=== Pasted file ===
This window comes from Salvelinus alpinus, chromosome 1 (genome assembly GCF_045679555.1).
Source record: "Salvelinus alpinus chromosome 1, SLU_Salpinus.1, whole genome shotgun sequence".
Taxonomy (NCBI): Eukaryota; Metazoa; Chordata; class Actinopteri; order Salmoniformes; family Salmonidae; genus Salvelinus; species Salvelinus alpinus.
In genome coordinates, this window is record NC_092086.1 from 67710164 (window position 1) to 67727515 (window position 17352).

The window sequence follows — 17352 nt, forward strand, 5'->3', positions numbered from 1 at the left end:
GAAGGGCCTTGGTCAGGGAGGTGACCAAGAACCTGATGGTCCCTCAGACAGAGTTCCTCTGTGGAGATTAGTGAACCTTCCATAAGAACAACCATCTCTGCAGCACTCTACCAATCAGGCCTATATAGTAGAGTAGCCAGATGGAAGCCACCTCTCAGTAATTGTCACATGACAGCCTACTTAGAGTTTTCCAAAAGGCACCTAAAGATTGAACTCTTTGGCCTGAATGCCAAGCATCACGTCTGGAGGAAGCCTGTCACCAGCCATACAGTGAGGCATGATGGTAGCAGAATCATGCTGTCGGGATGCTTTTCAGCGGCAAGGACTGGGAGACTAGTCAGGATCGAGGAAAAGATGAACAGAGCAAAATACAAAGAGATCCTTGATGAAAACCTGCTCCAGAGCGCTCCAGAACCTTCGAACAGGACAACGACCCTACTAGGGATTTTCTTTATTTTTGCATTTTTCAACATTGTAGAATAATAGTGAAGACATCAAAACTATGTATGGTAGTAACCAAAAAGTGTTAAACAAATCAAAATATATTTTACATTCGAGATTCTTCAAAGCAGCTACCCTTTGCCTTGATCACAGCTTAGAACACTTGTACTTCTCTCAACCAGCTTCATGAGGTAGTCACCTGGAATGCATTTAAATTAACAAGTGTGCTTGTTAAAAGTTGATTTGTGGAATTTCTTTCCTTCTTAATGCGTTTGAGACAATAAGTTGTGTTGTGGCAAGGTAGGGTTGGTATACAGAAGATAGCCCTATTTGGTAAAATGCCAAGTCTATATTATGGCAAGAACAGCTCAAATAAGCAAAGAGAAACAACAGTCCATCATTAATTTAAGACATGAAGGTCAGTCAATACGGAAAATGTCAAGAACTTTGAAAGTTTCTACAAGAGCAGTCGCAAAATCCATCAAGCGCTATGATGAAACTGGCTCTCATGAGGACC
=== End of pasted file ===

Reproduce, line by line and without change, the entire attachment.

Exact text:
This window comes from Salvelinus alpinus, chromosome 1 (genome assembly GCF_045679555.1).
Source record: "Salvelinus alpinus chromosome 1, SLU_Salpinus.1, whole genome shotgun sequence".
Taxonomy (NCBI): Eukaryota; Metazoa; Chordata; class Actinopteri; order Salmoniformes; family Salmonidae; genus Salvelinus; species Salvelinus alpinus.
In genome coordinates, this window is record NC_092086.1 from 67710164 (window position 1) to 67727515 (window position 17352).

The window sequence follows — 17352 nt, forward strand, 5'->3', positions numbered from 1 at the left end:
GAAGGGCCTTGGTCAGGGAGGTGACCAAGAACCTGATGGTCCCTCAGACAGAGTTCCTCTGTGGAGATTAGTGAACCTTCCATAAGAACAACCATCTCTGCAGCACTCTACCAATCAGGCCTATATAGTAGAGTAGCCAGATGGAAGCCACCTCTCAGTAATTGTCACATGACAGCCTACTTAGAGTTTTCCAAAAGGCACCTAAAGATTGAACTCTTTGGCCTGAATGCCAAGCATCACGTCTGGAGGAAGCCTGTCACCAGCCATACAGTGAGGCATGATGGTAGCAGAATCATGCTGTCGGGATGCTTTTCAGCGGCAAGGACTGGGAGACTAGTCAGGATCGAGGAAAAGATGAACAGAGCAAAATACAAAGAGATCCTTGATGAAAACCTGCTCCAGAGCGCTCCAGAACCTTCGAACAGGACAACGACCCTACTAGGGATTTTCTTTATTTTTGCATTTTTCAACATTGTAGAATAATAGTGAAGACATCAAAACTATGTATGGTAGTAACCAAAAAGTGTTAAACAAATCAAAATATATTTTACATTCGAGATTCTTCAAAGCAGCTACCCTTTGCCTTGATCACAGCTTAGAACACTTGTACTTCTCTCAACCAGCTTCATGAGGTAGTCACCTGGAATGCATTTAAATTAACAAGTGTGCTTGTTAAAAGTTGATTTGTGGAATTTCTTTCCTTCTTAATGCGTTTGAGACAATAAGTTGTGTTGTGGCAAGGTAGGGTTGGTATACAGAAGATAGCCCTATTTGGTAAAATGCCAAGTCTATATTATGGCAAGAACAGCTCAAATAAGCAAAGAGAAACAACAGTCCATCATTAATTTAAGACATGAAGGTCAGTCAATACGGAAAATGTCAAGAACTTTGAAAGTTTCTACAAGAGCAGTCGCAAAATCCATCAAGCGCTATGATGAAACTGGCTCTCATGAGGACC